In this courageous mix of scientific investigation and memoir, journalist Dittrich recounts the life of Henry Molaison (1926–2008), an epileptic man hailed by many as the most important human research subject in the history of neuroscience. A 1953 operation by Yale neurosurgeon William Beecher Scoville (1906–1984), Dittrich’s grandfather, on Molaison’s hippocampus left the 27-year-old without memory, in a world where “every day is alone in itself.” The story of “what led my grandfather to make those devastating, enlightening cuts,” Dittrich writes, “is a dark one, full of the sort of emotional and physical pain, and fierce desires, that Patient H.M. himself couldn’t experience.” And he unravels it by documenting the decades-long studies Molaison’s extraordinary amnesia spawned and the researchers he would inspire and confound. Those threads are woven around the history of neurosurgery—including the professional infighting that can obscure the legacy of scientific advances and failures, the torturous mid-20th-century treatment of the mentally ill, and the rise and fall of lobotomies. At the heart of this breathtaking work, however, is Dittrich’s story of his complicated grandfather, his mentally ill grandmother, and a long-held family secret, with Molaison stranded “where the past and the future were nothing but indistinct blurs.”
Ermelino (The Black Madonna), reviews director at PW, offers a collection of arresting short stories that call to mind the work of Lucia Berlin in their sparse realism and humor, as well as their fine attention to the often-harsh details of women’s lives. “Where It Belongs,” in which old-world Italian traditions surrounding childbirth and death frame a stark portrait of a young woman’s life rocked by the violence of men, is a fitting opening story for a volume titled after the popular Italian song that speaks of a woman loved, hated, and regarded as less than virtuous. In the haunting “Six and Five,” Santino marries because he wants “the good things in life” and to have sex “regular,” but the girl isn’t from the neighborhood, and just enough is revealed to let us know that Santino’s choice is a disappointment to him. In “The Baby,” a decades-spanning story involving Robin and Christina, a pair of close friends, there’s a pregnancy, a sojourn in countries where their foreignness is palpable, and the sense that there is often a truth in memory, and in the telling of stories, that feels truer than what happened. Birth and death, love and friendship, drugs and violence, home and abroad: the stories’ themes are elemental and affecting, lingering in the mind like parables or myths sketching something vital, sad, and true.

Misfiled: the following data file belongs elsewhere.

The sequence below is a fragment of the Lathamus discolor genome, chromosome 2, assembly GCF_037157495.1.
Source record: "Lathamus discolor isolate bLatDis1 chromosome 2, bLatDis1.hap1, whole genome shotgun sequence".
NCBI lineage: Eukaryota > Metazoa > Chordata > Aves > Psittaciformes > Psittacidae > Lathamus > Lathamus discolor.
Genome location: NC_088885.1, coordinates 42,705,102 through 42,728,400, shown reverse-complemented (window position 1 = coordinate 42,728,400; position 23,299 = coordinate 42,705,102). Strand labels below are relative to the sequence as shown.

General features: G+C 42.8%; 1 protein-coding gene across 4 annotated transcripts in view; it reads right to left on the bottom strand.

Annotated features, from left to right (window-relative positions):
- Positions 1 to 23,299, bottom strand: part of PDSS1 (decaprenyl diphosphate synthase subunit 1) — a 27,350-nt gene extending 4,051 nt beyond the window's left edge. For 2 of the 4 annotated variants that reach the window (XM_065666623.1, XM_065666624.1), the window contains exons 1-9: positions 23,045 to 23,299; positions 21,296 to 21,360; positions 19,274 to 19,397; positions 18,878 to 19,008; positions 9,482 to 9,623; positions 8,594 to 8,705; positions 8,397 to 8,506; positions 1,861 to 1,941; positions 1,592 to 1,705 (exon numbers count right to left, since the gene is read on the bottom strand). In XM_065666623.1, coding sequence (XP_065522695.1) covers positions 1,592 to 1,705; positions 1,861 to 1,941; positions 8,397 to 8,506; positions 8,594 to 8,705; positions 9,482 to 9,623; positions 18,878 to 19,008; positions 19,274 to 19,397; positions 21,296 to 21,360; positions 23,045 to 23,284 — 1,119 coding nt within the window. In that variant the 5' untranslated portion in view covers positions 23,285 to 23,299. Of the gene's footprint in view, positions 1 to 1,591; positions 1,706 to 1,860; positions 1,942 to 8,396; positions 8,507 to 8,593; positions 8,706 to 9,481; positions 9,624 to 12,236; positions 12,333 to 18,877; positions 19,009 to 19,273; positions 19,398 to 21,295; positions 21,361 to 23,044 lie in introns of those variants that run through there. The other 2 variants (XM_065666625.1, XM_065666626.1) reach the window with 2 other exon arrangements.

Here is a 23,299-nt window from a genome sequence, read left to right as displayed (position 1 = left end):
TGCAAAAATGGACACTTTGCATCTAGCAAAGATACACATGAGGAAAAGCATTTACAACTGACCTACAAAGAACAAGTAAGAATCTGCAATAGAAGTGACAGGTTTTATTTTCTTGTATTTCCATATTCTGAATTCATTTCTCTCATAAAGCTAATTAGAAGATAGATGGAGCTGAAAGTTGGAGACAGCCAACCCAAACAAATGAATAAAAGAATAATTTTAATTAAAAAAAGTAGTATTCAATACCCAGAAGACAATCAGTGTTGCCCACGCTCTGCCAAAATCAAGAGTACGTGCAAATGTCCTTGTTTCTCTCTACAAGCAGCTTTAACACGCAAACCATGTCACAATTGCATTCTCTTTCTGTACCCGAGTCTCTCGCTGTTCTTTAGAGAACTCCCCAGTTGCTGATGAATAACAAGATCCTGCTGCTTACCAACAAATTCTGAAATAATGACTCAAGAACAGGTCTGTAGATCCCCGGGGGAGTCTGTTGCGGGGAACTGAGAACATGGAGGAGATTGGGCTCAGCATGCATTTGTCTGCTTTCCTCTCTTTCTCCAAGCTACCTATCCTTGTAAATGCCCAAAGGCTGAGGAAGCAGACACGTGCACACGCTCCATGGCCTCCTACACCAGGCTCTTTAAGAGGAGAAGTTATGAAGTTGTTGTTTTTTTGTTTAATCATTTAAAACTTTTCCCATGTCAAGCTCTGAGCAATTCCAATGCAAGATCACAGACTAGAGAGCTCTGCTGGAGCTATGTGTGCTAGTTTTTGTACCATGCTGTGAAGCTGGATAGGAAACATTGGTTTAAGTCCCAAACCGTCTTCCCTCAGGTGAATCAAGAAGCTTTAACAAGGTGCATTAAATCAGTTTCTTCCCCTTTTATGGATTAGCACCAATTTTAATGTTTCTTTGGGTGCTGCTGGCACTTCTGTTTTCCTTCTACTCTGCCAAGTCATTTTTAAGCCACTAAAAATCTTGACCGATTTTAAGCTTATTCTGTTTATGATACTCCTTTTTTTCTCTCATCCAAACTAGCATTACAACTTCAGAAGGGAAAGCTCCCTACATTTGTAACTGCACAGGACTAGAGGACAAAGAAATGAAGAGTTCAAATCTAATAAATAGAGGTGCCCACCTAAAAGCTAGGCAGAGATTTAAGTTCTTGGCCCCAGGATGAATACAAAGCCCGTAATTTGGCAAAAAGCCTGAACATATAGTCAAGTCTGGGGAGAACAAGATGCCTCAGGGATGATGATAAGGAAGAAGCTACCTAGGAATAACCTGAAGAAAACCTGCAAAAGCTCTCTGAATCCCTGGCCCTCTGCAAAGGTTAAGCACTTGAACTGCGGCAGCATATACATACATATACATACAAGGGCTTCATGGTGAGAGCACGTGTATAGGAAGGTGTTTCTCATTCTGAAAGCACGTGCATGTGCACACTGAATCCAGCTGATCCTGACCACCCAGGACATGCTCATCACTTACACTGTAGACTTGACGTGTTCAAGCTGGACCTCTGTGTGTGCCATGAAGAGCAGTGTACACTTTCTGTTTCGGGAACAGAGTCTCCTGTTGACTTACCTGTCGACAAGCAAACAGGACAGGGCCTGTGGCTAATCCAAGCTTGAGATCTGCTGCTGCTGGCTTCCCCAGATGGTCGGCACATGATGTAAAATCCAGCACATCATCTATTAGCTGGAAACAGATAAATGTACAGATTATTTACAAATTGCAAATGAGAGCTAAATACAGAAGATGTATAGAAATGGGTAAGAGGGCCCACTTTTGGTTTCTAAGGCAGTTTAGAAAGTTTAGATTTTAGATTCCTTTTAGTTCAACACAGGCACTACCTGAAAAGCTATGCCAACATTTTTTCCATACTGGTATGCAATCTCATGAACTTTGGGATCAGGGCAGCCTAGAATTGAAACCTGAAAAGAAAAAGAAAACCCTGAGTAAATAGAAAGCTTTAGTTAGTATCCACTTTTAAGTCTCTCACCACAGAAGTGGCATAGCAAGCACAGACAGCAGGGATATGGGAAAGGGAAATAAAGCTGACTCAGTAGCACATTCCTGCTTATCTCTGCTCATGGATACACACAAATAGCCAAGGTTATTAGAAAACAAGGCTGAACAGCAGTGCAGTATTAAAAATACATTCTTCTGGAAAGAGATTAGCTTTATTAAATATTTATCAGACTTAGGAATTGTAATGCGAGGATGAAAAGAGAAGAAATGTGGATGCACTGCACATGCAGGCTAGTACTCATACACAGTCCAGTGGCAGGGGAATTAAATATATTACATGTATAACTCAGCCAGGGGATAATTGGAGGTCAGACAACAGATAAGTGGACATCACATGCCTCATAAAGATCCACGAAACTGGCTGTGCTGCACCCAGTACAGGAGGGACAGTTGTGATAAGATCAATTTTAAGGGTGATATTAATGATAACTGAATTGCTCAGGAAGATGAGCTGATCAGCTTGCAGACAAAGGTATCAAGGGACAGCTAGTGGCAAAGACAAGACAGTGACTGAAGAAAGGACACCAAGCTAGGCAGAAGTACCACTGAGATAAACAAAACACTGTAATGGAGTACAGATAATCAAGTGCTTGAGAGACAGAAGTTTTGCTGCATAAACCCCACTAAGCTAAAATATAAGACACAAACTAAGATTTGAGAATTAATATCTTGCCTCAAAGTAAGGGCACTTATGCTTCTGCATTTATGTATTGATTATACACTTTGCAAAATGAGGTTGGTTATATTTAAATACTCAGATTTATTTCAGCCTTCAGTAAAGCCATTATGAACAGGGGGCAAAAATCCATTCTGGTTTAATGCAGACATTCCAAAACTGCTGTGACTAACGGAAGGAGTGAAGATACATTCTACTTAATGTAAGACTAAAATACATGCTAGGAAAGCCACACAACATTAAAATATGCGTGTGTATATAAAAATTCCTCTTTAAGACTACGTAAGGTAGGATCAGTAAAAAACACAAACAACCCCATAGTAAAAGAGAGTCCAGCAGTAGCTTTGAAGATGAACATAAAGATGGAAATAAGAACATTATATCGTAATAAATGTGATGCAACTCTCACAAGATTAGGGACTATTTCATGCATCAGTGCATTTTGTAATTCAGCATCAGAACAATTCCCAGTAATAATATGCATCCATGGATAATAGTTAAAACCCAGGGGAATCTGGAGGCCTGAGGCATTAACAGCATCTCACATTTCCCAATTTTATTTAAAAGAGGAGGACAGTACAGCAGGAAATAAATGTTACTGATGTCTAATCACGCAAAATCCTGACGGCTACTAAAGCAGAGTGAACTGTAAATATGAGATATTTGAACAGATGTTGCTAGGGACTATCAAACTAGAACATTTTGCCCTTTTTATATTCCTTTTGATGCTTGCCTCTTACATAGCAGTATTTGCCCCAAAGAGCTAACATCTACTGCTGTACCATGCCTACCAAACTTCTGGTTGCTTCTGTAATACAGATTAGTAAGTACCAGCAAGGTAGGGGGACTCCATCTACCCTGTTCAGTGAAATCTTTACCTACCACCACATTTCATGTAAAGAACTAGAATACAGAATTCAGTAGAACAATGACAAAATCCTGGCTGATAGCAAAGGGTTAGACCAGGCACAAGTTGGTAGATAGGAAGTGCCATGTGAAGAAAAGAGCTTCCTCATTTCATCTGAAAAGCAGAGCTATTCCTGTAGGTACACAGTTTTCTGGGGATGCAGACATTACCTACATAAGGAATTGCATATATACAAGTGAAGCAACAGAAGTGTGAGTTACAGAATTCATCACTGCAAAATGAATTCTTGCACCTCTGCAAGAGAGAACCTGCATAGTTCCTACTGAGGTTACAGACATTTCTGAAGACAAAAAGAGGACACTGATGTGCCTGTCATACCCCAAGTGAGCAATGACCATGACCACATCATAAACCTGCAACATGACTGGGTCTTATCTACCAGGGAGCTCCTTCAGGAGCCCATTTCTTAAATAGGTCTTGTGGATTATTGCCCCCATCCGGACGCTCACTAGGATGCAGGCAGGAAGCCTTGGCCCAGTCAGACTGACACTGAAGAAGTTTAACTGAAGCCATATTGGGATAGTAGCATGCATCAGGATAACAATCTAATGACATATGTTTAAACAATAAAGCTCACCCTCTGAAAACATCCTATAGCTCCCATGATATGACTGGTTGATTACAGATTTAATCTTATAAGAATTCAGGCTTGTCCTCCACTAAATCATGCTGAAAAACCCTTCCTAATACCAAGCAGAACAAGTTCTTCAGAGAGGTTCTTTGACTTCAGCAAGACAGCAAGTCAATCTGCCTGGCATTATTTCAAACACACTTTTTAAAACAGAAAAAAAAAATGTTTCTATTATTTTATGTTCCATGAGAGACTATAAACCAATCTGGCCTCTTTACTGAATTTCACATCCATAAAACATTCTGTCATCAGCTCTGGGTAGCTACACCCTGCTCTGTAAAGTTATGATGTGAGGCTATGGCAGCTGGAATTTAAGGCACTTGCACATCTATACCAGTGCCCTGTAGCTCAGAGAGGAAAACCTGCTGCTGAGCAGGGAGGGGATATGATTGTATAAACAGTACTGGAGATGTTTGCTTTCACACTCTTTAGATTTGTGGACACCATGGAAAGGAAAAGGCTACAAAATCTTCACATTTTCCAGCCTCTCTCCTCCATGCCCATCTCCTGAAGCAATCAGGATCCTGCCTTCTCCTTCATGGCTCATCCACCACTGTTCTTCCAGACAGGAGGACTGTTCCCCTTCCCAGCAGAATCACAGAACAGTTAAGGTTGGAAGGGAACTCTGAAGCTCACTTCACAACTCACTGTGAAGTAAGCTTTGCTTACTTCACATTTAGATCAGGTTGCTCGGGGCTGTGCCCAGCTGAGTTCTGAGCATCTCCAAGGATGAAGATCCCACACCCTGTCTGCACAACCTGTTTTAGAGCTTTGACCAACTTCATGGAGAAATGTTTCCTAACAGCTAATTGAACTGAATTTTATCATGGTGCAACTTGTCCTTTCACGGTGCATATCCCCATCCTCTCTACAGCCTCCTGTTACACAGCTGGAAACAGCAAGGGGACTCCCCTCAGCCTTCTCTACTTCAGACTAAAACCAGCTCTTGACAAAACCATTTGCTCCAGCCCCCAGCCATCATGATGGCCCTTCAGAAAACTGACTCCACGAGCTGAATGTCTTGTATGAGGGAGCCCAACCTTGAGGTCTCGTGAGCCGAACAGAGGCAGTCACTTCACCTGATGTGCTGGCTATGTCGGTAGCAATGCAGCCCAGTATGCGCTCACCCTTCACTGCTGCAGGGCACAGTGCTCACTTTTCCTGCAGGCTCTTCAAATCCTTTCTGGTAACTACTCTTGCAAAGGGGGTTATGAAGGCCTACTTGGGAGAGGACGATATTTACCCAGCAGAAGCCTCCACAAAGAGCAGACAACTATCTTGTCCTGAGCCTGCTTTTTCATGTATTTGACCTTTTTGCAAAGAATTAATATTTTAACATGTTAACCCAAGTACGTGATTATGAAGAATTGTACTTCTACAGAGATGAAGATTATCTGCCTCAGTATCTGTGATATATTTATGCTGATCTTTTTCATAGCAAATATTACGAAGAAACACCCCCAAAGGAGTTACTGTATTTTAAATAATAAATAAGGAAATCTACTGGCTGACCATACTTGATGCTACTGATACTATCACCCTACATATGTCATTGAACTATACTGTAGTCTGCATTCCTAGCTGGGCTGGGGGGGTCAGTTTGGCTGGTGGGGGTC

In this exciting book, novelist and critic James (The Snake Charmer) examines six artists (and many interesting secondary figures) whose travels allowed them to find inspiration and belonging far from their homelands in locations across the globe. James primarily focuses on the painter Paul Gauguin (1848–1903), who left Paris to settle in Tahiti; Raden Saleh (1814–1880), a Javanese painter who traveled across Europe; and French poet and doctor Victor Segalen (1878–1919), for whom China became a second home. Also dominant are Isabelle Eberhardt (1877–1904), a Swiss writer who emigrated to French Algeria dressed as a man; Walter Spies (1895–1942), a painter nearly forgotten in modern Germany, who moved to Bali; and the American filmmaker Maya Deren (1917–1961), who immersed herself in voodoo culture in Haiti. In addition to analyzing his subjects’ art, James details their rich lives, mining their published works, personal archives, journals, and letters, and often revealing serendipitous connections between the artists. Many of his subjects refused to conform to the social norms of their birthplaces, namely monogamy and heterosexuality, and the description of these struggles is illuminating. James also includes his own perspective, reflecting on his travels through Asia, South America, and Europe, and his permanent relocation to Bali, where he has witnessed firsthand the effects of globalization. This well-written text is a sharp, thought-provoking contribution to the ongoing conversation about transculturation.